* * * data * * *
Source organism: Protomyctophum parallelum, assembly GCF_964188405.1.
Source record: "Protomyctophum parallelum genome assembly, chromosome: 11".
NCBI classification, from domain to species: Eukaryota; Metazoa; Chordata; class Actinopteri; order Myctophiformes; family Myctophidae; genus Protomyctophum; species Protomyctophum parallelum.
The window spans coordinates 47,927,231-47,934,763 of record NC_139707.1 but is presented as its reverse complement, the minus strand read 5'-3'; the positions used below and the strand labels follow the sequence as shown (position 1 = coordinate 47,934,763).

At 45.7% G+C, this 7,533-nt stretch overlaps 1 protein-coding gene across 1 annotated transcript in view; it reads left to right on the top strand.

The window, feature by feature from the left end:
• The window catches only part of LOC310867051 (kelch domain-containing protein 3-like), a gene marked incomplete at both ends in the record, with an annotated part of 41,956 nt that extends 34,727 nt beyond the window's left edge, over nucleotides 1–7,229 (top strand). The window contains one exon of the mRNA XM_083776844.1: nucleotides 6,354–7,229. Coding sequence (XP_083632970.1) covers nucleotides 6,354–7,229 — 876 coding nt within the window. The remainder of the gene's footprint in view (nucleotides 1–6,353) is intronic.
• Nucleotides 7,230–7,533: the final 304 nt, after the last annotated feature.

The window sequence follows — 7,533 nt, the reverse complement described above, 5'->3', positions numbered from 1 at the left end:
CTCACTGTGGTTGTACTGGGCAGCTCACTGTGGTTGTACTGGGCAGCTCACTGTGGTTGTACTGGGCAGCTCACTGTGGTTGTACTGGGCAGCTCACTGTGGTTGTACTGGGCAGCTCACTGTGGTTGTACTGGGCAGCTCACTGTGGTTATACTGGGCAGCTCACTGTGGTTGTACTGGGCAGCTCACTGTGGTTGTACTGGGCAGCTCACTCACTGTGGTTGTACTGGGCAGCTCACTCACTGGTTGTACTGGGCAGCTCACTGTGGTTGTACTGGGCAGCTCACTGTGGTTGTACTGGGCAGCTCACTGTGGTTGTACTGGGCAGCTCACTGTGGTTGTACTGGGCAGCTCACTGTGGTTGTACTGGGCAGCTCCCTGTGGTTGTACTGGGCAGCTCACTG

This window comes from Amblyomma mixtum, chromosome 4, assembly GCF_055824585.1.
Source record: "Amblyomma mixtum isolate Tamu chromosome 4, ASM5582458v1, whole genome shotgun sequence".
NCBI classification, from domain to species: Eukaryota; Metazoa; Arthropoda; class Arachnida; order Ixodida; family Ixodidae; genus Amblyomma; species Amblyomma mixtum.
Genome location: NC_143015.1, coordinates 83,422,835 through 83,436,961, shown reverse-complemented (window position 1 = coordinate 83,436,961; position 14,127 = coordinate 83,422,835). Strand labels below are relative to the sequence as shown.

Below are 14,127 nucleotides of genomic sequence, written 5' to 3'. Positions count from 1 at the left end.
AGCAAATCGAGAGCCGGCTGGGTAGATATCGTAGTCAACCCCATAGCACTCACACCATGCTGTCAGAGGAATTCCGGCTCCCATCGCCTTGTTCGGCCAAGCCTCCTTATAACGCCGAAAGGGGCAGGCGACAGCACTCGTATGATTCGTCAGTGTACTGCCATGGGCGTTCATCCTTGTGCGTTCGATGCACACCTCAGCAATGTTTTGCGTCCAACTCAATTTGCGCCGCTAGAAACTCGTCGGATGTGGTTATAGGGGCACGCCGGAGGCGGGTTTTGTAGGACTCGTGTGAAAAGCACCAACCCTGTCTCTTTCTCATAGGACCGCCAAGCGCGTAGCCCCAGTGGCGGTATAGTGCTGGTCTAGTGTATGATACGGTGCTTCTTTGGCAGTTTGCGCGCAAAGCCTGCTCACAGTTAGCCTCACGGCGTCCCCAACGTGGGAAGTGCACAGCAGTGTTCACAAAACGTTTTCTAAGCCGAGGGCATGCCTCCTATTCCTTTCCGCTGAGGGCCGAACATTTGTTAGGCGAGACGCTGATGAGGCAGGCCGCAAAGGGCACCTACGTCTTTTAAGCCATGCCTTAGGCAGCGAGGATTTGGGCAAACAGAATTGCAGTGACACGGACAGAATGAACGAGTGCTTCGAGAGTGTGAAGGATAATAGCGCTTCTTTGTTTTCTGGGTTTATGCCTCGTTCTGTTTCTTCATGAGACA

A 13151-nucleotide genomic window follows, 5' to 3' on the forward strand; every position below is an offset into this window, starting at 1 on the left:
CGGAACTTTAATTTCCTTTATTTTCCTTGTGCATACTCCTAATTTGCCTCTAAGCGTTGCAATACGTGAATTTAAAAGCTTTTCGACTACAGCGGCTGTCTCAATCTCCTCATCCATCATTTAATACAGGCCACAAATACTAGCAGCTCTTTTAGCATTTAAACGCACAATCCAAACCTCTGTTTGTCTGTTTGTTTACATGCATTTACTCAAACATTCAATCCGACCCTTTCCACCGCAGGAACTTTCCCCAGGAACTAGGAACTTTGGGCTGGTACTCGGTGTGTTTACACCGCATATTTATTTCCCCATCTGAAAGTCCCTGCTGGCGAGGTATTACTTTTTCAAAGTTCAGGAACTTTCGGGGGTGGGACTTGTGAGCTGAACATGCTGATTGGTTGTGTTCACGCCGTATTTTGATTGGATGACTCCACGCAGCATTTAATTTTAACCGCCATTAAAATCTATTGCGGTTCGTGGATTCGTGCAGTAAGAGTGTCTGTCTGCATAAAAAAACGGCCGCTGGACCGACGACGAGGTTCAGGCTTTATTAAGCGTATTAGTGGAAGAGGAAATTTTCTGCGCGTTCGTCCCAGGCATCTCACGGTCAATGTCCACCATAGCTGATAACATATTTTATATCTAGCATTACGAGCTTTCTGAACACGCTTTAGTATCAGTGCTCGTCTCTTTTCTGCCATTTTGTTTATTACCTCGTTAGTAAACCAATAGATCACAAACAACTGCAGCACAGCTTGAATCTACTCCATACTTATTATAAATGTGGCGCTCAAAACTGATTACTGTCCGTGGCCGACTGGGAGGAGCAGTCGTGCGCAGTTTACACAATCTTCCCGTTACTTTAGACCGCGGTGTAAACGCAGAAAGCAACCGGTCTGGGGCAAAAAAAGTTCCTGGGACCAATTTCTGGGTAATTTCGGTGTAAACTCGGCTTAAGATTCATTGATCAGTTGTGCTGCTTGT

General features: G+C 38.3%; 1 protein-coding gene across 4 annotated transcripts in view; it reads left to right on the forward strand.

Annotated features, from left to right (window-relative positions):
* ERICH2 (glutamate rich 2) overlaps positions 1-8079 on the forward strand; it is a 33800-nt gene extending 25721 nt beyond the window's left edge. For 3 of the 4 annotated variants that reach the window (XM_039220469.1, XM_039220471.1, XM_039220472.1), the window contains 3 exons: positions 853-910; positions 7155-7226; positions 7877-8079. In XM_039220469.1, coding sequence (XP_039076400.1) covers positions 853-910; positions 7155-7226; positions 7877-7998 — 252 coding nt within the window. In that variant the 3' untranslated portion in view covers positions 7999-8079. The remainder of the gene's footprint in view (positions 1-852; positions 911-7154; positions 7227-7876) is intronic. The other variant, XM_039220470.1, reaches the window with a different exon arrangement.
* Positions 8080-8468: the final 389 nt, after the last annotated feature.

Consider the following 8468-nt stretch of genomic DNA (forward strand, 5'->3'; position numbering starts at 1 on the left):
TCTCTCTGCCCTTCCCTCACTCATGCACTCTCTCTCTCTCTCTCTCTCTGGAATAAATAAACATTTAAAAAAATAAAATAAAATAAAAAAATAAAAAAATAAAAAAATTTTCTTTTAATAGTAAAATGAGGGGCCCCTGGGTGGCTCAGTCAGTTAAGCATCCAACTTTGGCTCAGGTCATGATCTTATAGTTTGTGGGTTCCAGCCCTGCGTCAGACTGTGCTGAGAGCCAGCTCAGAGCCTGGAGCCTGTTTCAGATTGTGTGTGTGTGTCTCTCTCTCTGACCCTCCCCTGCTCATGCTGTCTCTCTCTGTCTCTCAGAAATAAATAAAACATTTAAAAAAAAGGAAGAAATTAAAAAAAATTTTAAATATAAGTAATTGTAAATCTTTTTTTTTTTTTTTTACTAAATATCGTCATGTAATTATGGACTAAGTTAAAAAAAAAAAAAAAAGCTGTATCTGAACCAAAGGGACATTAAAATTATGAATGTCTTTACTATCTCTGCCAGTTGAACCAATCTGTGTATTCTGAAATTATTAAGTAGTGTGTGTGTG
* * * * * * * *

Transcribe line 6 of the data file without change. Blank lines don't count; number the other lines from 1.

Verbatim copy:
The window, feature by feature from the left end: